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    I have had a pair of Msr Evo Denalis for a couple of years and I love them. I bought the tails to add on for my weight but to be honest I have never put them on and I sink maybe 1/2" when I do get to use them.I exspecially love the televators. They make hiking up hill so so much easier.

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    The best snowshoes are telemark skis with climbing skins.
    Bill
    Next up: Vermont City Marathon: May, 2011
    EasternLight

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    We replaced our old Tubbs (which served us well for several years) with MSR Denali Evo Ascents last year. We absolutely love them! Nice and light, easy on and off and the televators are awesome on the steep stuff. They have the removable tails that can be added for deep powder (not sure how many people actually use them though and we don't have them so far). Haven't really researched the reasoning behind the different deck design - just took the advice of many of our northern friends that have them and went that way. We only had a couple of opportunities to use them last year and we're really looking forward to getting back out with them again soon!
    Mark

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    I have an older pair of MSR Denali's with the heel lifter and they worked flawlessly on Mckinley - especially on steep terrain. I think they are excellent for steep terrain due to the 2 rows of teeth as well as the toe spikes, and they are extremely lightweight compared to most snowshoes if that is a consideration. The compromise is they have less surface area without the tails and they are somewhat of a compromise in flotation power in soft fluffy snow compared to other full size shoes like tubbs - it all depends on what type of terrain you travel in - if on steep terrain definitely get something with a heel lifter, it will save your calves.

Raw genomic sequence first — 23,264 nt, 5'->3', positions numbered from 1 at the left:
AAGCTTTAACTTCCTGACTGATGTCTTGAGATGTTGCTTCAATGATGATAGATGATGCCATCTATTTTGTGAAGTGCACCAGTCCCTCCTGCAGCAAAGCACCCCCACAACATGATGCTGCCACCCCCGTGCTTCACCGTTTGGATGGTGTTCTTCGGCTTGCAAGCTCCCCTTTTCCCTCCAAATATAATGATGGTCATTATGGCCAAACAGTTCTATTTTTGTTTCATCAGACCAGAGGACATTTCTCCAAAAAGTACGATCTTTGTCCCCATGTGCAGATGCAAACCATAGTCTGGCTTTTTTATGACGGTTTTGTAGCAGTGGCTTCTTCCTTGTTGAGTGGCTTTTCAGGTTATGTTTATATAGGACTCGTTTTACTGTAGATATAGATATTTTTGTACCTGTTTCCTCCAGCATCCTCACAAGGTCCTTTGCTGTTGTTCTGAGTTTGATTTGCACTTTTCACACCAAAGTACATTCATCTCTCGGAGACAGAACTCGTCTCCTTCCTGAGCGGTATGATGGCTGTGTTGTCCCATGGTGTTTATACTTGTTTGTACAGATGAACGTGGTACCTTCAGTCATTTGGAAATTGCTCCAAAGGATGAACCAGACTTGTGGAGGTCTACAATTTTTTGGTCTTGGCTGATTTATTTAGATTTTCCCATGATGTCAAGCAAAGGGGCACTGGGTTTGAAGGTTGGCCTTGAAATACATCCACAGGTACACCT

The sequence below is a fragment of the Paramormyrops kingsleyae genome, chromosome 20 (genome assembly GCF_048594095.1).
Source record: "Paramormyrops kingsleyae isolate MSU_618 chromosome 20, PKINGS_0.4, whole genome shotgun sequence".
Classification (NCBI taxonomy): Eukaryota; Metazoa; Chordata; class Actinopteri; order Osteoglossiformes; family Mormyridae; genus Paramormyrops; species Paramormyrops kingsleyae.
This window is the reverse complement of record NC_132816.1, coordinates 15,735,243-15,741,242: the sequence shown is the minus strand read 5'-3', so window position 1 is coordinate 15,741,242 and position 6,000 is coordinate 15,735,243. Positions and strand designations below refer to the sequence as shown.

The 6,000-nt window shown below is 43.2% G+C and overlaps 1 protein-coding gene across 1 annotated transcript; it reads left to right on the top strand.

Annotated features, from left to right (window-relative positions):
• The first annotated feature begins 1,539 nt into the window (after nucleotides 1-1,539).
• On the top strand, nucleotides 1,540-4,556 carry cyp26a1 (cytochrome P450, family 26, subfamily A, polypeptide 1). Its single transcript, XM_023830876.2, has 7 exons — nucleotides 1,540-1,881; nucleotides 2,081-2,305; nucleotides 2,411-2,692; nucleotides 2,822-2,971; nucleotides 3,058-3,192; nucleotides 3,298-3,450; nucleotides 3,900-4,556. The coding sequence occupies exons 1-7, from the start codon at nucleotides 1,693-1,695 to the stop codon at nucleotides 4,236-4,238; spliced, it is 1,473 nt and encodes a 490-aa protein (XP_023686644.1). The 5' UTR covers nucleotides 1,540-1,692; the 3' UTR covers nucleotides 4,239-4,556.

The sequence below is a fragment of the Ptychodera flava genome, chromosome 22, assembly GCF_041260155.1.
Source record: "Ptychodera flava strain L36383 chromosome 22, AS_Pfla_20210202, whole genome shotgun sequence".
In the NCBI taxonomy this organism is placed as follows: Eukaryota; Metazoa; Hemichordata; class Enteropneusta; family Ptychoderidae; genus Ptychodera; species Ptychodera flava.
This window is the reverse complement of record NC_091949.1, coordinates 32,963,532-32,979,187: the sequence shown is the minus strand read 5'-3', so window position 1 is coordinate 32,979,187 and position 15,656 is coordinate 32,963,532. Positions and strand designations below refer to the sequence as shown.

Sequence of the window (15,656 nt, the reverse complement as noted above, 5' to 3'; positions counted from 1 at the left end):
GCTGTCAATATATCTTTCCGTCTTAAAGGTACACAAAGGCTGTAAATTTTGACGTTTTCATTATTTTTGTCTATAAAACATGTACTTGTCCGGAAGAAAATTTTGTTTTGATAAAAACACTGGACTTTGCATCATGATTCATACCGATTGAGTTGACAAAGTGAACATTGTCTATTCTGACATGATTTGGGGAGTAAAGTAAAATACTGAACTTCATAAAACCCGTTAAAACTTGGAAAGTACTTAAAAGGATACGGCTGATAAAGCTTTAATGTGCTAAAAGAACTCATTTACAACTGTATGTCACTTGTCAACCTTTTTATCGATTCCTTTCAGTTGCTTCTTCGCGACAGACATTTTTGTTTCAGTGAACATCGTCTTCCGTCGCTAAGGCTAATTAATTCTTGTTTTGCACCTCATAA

Tim

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    Thanks for the feedback so far! I'm kinda surprised by the favor for the MSR Denali's. When looking through the options I would have pegged those as closer to beginner toys than something rugged enough for the Whites. I'll have to head down to my local EMS and check them out.
    Summit Club Member
    Seek the Peak 11
    Seek the Peak 10: Lions Head/Tuckermans Ravine
    Seek the Peak 09: Boot Spur (redux)
    Seek the Peak 08: Huntington Ravine
    Seek the Peak 07: Tuckermans Ravine/Lions Head
    My 48: Washington (07/07, 07/08, 07/09, 09/09, 07/10), Lafayette (08/08, 08/09), Lincoln (08/08, 08/09), Pierce (07/10), Carrigain (09/10), Cannon (10/10), Jackson (11/10), Field (11/10), Tom (01/11)

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    My brother has Denali's and he is always complaining about the noise it makes with each step..

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    http://christinetetreault.com/p/feat/g_ESQ_snowshoe.pdf

    The best snoeshoe binding for tradiitional snowshoes. I tried to find out if the shop is
    still open. I havent been by that way in way too long.
    Last edited by parnelli; 12-13-2010 at 08:23 AM. Reason: info
    eric j